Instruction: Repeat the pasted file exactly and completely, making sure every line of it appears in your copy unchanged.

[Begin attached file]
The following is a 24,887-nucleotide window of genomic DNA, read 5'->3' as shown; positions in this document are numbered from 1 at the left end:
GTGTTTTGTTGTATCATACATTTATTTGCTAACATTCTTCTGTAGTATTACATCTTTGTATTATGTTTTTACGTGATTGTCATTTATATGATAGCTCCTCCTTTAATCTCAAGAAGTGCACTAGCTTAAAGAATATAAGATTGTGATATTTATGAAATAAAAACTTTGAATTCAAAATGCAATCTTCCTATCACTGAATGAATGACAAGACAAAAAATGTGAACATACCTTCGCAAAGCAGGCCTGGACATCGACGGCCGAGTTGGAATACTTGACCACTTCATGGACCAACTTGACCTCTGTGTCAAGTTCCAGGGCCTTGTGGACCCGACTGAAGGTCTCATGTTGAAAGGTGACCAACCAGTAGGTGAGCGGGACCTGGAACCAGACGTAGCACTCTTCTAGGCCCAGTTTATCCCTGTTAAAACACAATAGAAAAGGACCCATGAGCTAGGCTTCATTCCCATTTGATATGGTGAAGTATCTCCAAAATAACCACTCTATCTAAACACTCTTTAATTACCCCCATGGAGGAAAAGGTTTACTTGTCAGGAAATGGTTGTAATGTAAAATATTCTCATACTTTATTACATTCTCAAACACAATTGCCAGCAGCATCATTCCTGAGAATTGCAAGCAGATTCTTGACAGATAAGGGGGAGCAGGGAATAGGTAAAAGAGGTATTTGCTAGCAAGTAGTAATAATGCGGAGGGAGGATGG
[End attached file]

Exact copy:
The following is a 24,887-nucleotide window of genomic DNA, read 5'->3' as shown; positions in this document are numbered from 1 at the left end:
GTGTTTTGTTGTATCATACATTTATTTGCTAACATTCTTCTGTAGTATTACATCTTTGTATTATGTTTTTACGTGATTGTCATTTATATGATAGCTCCTCCTTTAATCTCAAGAAGTGCACTAGCTTAAAGAATATAAGATTGTGATATTTATGAAATAAAAACTTTGAATTCAAAATGCAATCTTCCTATCACTGAATGAATGACAAGACAAAAAATGTGAACATACCTTCGCAAAGCAGGCCTGGACATCGACGGCCGAGTTGGAATACTTGACCACTTCATGGACCAACTTGACCTCTGTGTCAAGTTCCAGGGCCTTGTGGACCCGACTGAAGGTCTCATGTTGAAAGGTGACCAACCAGTAGGTGAGCGGGACCTGGAACCAGACGTAGCACTCTTCTAGGCCCAGTTTATCCCTGTTAAAACACAATAGAAAAGGACCCATGAGCTAGGCTTCATTCCCATTTGATATGGTGAAGTATCTCCAAAATAACCACTCTATCTAAACACTCTTTAATTACCCCCATGGAGGAAAAGGTTTACTTGTCAGGAAATGGTTGTAATGTAAAATATTCTCATACTTTATTACATTCTCAAACACAATTGCCAGCAGCATCATTCCTGAGAATTGCAAGCAGATTCTTGACAGATAAGGGGGAGCAGGGAATAGGTAAAAGAGGTATTTGCTAGCAAGTAGTAATAATGCGGAGGGAGGATGG